One of the many ways that COVID-19 leaves its long-term impact on patients is on the brain. Since the beginning of the pandemic, scientists have been trying to decipher how exactly the disease and the coronavirus can affect the brain. Earlier, it was thought that coronavirus can enter the brain and infect neurons, the brain cells. However, late researches have shown that this may not be the case.
Nevertheless, evidences are getting clearer about how the brain gets affected and these suggest that the effects can be multipronged. The coronavirus might attack certain types of brain cells directly or reduce blood flow to the brain tissue or trigger immune response that can eventually harm the brain.
A survey published in May this year revealed that 80% of the patients surveyed, who were also hospitalised with COVID-19, developed neurological symptoms. The survey was conducted in 13 countries.
VIRUS ENTERING DIRECTLY INTO THE BRAIN
Earlier it was speculated by researchers that the coronavirus can enter the brain somehow and infect the neurons. Neurons are the fundamental units of the brain that receive sensory inputs from the outside world, sending information to muscles and controlling electrical and chemical activities in the brain.
However, studies since the early period of the pandemic suggest that the coronavirus may not be able to enter the brain directly. The virus finds it difficult to cross the blood brain barrier, the defence system of the brain.
However, there is one way through which the virus can access the brain, and that is via the olfactory mucosa. The olfactory mucosa is a part of the nasal cavity and borders the brain. The virus is found abundantly in the nasal cavity and that’s the reason swabs from this area is collected to test whether a person is COVID positive.
But, evidences suggest that even this way the virus cannot easily get access to the brain. In a review published in April and co-authored by Serena Spudich, a neurologist at Yale University, US, comprising evidences from autopsies, say that the virus is not in the brain.
There are other evidences to suggest that the virus can infect other cells in the brain apart from the neurons. Studies now indicate that coronavirus can infect the astrocytes, a type of cell abundant in the brain providing many subsidiary activities to help neurons.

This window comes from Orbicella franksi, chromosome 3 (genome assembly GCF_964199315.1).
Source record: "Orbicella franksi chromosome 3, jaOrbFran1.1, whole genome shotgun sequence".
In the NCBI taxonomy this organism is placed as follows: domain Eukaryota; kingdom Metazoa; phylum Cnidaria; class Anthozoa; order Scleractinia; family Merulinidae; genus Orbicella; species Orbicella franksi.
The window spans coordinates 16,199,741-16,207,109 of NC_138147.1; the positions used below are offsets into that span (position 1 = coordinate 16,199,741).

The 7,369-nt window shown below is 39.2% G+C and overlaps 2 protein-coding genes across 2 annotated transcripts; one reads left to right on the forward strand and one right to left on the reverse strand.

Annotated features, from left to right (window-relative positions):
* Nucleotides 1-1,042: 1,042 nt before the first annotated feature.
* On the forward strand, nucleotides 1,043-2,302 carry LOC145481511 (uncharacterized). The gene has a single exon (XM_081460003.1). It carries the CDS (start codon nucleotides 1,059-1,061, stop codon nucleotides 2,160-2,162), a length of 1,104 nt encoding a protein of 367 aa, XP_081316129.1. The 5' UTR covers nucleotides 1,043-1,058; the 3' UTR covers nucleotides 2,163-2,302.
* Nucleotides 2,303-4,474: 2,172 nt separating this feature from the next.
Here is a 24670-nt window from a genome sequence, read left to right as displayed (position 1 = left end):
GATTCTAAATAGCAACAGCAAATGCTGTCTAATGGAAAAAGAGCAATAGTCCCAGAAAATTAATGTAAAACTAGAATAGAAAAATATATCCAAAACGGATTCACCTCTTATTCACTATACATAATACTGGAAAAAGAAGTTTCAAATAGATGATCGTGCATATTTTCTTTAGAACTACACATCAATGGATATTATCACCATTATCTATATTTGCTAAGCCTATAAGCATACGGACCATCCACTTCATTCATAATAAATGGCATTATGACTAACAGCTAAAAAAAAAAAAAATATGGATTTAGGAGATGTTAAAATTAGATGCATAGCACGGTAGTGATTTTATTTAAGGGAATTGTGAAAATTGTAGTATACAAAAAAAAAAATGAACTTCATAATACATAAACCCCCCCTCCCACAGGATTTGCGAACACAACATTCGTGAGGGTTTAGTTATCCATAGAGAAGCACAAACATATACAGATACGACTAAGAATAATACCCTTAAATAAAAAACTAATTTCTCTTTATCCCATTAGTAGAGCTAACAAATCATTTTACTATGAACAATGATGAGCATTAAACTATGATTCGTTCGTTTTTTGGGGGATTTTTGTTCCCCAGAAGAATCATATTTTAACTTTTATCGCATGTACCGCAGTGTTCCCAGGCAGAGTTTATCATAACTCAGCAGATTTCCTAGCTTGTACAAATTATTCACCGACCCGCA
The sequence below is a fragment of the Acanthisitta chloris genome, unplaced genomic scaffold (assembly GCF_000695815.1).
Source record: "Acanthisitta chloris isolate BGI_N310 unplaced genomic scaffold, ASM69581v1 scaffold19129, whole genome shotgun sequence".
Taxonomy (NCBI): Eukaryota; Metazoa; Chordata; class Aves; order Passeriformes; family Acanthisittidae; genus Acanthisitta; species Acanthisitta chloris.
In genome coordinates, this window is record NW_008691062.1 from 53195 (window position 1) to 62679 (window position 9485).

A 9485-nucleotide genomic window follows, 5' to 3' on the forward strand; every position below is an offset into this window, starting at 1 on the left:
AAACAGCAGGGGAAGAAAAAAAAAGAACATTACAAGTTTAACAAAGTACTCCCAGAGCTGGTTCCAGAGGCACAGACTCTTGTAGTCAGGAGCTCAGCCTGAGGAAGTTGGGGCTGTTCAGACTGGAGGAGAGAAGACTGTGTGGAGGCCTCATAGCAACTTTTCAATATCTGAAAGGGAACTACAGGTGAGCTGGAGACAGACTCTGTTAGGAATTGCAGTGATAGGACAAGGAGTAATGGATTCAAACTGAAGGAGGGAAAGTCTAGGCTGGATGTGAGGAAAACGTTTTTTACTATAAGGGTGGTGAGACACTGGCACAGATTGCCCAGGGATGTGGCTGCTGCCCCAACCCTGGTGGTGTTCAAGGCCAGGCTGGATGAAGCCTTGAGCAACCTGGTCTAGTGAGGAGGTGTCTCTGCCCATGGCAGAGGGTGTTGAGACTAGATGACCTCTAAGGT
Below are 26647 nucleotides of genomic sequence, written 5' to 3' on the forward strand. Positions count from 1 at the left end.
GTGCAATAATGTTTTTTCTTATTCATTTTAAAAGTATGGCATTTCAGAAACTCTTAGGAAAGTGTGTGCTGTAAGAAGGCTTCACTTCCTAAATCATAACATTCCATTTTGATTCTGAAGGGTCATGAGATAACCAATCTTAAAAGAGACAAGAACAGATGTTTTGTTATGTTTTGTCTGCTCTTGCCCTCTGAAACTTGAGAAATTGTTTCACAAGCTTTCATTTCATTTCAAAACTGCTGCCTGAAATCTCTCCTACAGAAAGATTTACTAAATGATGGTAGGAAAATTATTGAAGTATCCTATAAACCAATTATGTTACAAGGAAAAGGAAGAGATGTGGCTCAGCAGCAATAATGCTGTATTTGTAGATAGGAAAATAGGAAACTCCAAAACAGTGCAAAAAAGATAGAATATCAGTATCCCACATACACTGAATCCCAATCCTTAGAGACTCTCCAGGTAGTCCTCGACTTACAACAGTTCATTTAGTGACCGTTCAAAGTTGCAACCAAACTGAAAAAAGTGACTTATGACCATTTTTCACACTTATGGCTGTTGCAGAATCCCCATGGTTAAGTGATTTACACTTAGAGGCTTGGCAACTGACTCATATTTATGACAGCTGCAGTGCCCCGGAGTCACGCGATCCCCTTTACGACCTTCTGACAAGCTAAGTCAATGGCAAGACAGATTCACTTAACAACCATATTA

Astrocyte infection can explain some of the neurological symptoms that are developed in COVID-19 patients, like fatigue, depression or ‘brain fog’ that includes confusion.
Even if astrocytes is a target, it remains to be fully known whether these cells are infected directly by the virus or there are other ways through which they are affected. A Nature study published in June compared the brains of eightp atients who died of COVID-19 with controls. The research found no trace of the virus in the brain of the deceased people. However, it found that the gene expression was affected in some astrocytes of the patients who had died.
BLOCKADE TO BLOOD FLOW
Another line of evidence is that the coronavirus can reduce blood flow to the brain which causes impairment to neurons’ functioning, sometimes even killing them.
The way in which the virus blocks blood flow to the brain is by affecting a special type of cell present in small blood vessels, called the capillaries. The capillaries are present throughout the body. The capillary cells in question are called the pericytes.
A preprint published in February found that the coronavirus could infect pericyte like cells in brain organoids (organoids are miniature organs grown in laboratory). Another preprint published in April showed that the coronavirus can affect the pericytes’ behaviour. The virus can block certain receptors present on the cells which results in blood vessels constriction.
The immune system’s overreaction has been a well-established factor to create severe COVID-19 amongst patients. Now, evidences are growing that show that immune system malfunctioning can also be responsible for neurological symptoms developing among COVID-19 patients.
In one of the aberrant ways the immune system behaves is by producing auto antibodies. These types of antibodies attack our own tissues and organs rather than a virus. Remember, antibodies are proteins produced by the immune system (defence mechanism) of the body in order to fight off a pathogen (A foreign substance entering the body and causing an infection). Auto antibodies are directed to act against our own tissues and organs.
These auto antibodies produced in some of the patients can cause long-term effects like loss of vision. In a review paper, published in May, a neuroimmunologist at the German Centre for Neurodegenerative Diseases at Berlin Harald Pruss, explained evidences of the auto antibodies crossing the blood brain barrier (brain’s defence system). These can contribute to a range of neurological disorders, starting from memory impairment to psychosis.
There is another paper, co-authored by Pruss and other team members, studied blood and CSF (cerebrospinal fluid, the fluid where the brain is submerged) of 11 critically ill COVID-19 patients, all having shown neurological symptoms. All these patients produced auto-antibodies that can bind to neurons. According to Pruss, there are evidences that providing intravenous immunoglobulins (another type of antibody) that can suppress auto-antibodies, are quite successful in such patients.